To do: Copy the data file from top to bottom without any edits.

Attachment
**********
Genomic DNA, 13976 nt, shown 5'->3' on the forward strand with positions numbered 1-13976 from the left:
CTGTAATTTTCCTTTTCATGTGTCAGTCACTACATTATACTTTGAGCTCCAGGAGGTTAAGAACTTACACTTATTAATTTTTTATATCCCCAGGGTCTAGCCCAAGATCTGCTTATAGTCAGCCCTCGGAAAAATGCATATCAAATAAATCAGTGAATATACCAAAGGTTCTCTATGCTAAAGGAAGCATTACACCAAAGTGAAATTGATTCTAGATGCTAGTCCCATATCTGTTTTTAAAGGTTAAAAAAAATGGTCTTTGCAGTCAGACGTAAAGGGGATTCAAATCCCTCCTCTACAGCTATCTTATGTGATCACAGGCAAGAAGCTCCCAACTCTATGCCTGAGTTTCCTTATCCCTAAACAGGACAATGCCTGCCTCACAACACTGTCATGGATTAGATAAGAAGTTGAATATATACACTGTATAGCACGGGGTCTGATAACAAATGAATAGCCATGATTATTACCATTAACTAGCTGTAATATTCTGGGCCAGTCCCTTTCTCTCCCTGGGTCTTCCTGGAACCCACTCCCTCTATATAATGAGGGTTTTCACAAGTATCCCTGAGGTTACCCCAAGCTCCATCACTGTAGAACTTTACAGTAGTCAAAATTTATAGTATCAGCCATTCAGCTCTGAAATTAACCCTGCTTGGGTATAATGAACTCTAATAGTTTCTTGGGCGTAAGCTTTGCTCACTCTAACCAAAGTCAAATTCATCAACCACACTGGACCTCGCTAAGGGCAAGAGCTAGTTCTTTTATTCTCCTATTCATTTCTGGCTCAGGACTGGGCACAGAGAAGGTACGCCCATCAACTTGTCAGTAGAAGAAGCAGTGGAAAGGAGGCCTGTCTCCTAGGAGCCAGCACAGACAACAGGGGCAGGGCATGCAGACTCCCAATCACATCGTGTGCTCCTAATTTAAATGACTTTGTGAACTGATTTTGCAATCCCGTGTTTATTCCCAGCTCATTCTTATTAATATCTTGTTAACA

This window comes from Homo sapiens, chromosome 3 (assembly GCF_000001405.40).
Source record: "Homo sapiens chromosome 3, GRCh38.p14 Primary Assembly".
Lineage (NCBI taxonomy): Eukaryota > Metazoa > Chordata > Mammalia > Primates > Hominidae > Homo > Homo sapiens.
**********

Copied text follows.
Genomic DNA, 13976 nt, shown 5'->3' on the forward strand with positions numbered 1-13976 from the left:
CTGTAATTTTCCTTTTCATGTGTCAGTCACTACATTATACTTTGAGCTCCAGGAGGTTAAGAACTTACACTTATTAATTTTTTATATCCCCAGGGTCTAGCCCAAGATCTGCTTATAGTCAGCCCTCGGAAAAATGCATATCAAATAAATCAGTGAATATACCAAAGGTTCTCTATGCTAAAGGAAGCATTACACCAAAGTGAAATTGATTCTAGATGCTAGTCCCATATCTGTTTTTAAAGGTTAAAAAAAATGGTCTTTGCAGTCAGACGTAAAGGGGATTCAAATCCCTCCTCTACAGCTATCTTATGTGATCACAGGCAAGAAGCTCCCAACTCTATGCCTGAGTTTCCTTATCCCTAAACAGGACAATGCCTGCCTCACAACACTGTCATGGATTAGATAAGAAGTTGAATATATACACTGTATAGCACGGGGTCTGATAACAAATGAATAGCCATGATTATTACCATTAACTAGCTGTAATATTCTGGGCCAGTCCCTTTCTCTCCCTGGGTCTTCCTGGAACCCACTCCCTCTATATAATGAGGGTTTTCACAAGTATCCCTGAGGTTACCCCAAGCTCCATCACTGTAGAACTTTACAGTAGTCAAAATTTATAGTATCAGCCATTCAGCTCTGAAATTAACCCTGCTTGGGTATAATGAACTCTAATAGTTTCTTGGGCGTAAGCTTTGCTCACTCTAACCAAAGTCAAATTCATCAACCACACTGGACCTCGCTAAGGGCAAGAGCTAGTTCTTTTATTCTCCTATTCATTTCTGGCTCAGGACTGGGCACAGAGAAGGTACGCCCATCAACTTGTCAGTAGAAGAAGCAGTGGAAAGGAGGCCTGTCTCCTAGGAGCCAGCACAGACAACAGGGGCAGGGCATGCAGACTCCCAATCACATCGTGTGCTCCTAATTTAAATGACTTTGTGAACTGATTTTGCAATCCCGTGTTTATTCCCAGCTCATTCTTATTAATATCTTGTTAACA

This window comes from Homo sapiens, chromosome 3 (assembly GCF_000001405.40).
Source record: "Homo sapiens chromosome 3, GRCh38.p14 Primary Assembly".
Lineage (NCBI taxonomy): Eukaryota > Metazoa > Chordata > Mammalia > Primates > Hominidae > Homo > Homo sapiens.